The government has rejected the claims of Harjit Masih of Gurdaspur, who had managed to escape the kidnappers, that he had witnessed the massacre of the 39 Indians.
Swaraj also dismissed as baseless allegations that Masih was harassed by the government.
Asked whether the government would consider compensation to the families of the victims, Swaraj said she would talk to the concerned state governments.
The minister said she has directed the Indian envoy in Iraq to impress upon the Iraqi authorities to expedite the process to hand over the bodies to India.
The first person whose death was confirmed through DNA matching was a person called Sandeep.
She said the 39th person whose DNA matched only 70 per cent had lost his parents and matching was done with his other family members.
"The Martyr Foundation does not declared anyone as confirmed death if the DNA matching is not 98 per cent," she said.
Iraq's Martyr Foundation, which was handling the issue of the 39 Indians, also held a press conference in Baghdad.
May take 8-10 days to bring back bodies of 39 Indians from Iraq: Singh
New Delhi, Mar 20 : It may take up to 10 days to bring back the bodies of all 39 Indians killed in Iraq as there will be legal processes involved, Minister of State for External Affairs V K Singh said today.
His comments came soon after External Affairs Minister Sushma Swaraj told Parliament that the 39 Indians abducted by Islamic State terror outfit in Mosul in Iraq were dead and their bodies have been recovered.
"There will be legal processes. We are waiting for information from there (Iraq). It may take 8-10 days (to bring back the bodies)," Singh told reporters outside Parliament.
Singh, who had visited Iraq several times to find out the details of the Indians abducted in 2014, also took a pot shot at opposition parties for targeting Swaraj on the issue.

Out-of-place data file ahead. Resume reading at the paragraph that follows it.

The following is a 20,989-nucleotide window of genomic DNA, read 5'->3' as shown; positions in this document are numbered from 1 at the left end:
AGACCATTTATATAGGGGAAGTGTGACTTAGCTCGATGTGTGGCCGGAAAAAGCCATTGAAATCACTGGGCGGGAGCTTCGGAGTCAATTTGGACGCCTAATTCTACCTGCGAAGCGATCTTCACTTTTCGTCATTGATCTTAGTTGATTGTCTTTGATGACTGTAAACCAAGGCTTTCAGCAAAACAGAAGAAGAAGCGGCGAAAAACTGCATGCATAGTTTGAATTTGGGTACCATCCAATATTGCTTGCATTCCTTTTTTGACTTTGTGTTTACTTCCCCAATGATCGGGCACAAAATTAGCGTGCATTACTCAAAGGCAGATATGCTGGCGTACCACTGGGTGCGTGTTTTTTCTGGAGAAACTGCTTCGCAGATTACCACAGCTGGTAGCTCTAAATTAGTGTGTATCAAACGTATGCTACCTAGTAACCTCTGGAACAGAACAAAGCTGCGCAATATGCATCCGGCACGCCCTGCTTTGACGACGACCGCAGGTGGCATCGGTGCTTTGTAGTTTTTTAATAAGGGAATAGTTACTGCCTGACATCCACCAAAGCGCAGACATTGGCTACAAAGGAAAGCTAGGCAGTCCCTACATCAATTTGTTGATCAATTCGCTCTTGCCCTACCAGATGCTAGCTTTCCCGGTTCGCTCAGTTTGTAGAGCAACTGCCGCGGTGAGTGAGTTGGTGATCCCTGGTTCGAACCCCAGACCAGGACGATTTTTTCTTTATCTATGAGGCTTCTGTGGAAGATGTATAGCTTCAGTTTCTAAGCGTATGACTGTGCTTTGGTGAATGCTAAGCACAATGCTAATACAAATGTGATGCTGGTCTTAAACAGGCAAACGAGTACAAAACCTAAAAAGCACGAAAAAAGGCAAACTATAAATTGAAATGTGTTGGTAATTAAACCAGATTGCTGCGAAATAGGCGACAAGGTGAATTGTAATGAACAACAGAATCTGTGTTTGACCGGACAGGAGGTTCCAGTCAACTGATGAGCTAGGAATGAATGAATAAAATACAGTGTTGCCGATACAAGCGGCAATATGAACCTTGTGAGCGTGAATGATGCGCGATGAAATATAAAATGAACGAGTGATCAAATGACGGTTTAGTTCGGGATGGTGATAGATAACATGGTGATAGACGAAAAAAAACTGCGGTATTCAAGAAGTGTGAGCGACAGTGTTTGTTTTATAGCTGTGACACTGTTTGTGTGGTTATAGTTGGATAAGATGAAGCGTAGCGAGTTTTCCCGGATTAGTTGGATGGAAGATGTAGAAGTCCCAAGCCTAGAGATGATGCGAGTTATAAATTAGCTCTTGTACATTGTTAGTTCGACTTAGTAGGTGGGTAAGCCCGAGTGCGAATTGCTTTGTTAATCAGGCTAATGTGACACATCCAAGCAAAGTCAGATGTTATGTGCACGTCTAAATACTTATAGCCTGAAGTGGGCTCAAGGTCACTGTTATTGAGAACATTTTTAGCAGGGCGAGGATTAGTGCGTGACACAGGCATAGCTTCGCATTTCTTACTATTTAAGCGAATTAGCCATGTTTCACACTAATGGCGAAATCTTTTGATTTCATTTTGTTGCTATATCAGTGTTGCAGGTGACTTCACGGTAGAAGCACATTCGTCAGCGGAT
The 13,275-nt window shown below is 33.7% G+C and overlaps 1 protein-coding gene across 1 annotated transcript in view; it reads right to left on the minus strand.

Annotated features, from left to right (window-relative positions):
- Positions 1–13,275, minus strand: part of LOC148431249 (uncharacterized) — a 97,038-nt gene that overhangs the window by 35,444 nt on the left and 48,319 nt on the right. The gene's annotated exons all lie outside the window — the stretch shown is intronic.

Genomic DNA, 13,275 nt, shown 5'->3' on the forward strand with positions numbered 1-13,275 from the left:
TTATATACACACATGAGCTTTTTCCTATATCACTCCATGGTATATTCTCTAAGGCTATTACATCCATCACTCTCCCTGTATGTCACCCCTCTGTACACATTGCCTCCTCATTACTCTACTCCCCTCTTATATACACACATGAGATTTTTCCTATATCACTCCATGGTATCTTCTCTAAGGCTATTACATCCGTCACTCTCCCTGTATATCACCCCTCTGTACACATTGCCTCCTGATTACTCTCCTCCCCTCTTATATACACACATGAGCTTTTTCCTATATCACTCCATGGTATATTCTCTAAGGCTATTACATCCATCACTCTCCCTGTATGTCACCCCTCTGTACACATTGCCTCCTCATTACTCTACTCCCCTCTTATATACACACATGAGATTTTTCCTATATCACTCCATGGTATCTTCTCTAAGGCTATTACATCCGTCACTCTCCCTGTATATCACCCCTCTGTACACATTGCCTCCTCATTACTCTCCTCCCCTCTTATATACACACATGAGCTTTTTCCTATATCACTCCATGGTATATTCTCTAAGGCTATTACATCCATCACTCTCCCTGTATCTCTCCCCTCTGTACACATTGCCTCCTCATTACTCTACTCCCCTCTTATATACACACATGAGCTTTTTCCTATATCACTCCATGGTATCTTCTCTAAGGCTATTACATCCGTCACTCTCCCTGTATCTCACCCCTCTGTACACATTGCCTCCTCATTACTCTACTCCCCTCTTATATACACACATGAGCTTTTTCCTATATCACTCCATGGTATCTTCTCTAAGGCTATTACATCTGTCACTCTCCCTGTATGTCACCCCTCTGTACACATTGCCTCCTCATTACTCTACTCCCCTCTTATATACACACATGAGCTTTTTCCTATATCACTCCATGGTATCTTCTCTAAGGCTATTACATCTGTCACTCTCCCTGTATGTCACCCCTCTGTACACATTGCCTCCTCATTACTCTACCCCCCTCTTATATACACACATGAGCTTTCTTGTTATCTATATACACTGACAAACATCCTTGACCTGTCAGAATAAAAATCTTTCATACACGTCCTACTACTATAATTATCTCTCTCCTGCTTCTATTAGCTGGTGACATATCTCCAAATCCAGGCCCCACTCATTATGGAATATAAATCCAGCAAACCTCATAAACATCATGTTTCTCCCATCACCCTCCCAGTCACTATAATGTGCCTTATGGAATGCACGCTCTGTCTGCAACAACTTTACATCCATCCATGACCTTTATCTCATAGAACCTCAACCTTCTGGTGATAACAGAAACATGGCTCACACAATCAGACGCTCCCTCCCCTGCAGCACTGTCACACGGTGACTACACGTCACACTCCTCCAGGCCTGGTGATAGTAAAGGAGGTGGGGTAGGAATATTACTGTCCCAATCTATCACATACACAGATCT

"The external affairs minister had said that they (the Indians) will not be declared dead without proof and she kept her words. Opposition takes things in a different way. You have seen it in Lok Sabha," he said.
Singh said the government tried everything possible to verify the details relating to the Indians.
"Sushmaji had made a statement in Parliament that the day the government gets concrete proof of their death or being alive, the Parliament will be informed," said Singh.
When asked whether he felt there was any possibility of the Indians being alive, Singh said "life is full of hope."
"We knocked every door thinking some of them may have escaped. May be they have gone somewhere. Considering the war-like situation there, the possibility of their being alive was less," he said.
While it was not immediately known when the Indians were killed, their bodies were recovered from Badosh - a village in northwest of Mosul, and their identities were established through DNA testing, Swaraj said making a suo-motu statement in the Rajya Sabha.
The mortal remains, which were exhumed from a mass grave in Badosh, will be brought back to India on a special plane and handed over to their relatives, she said.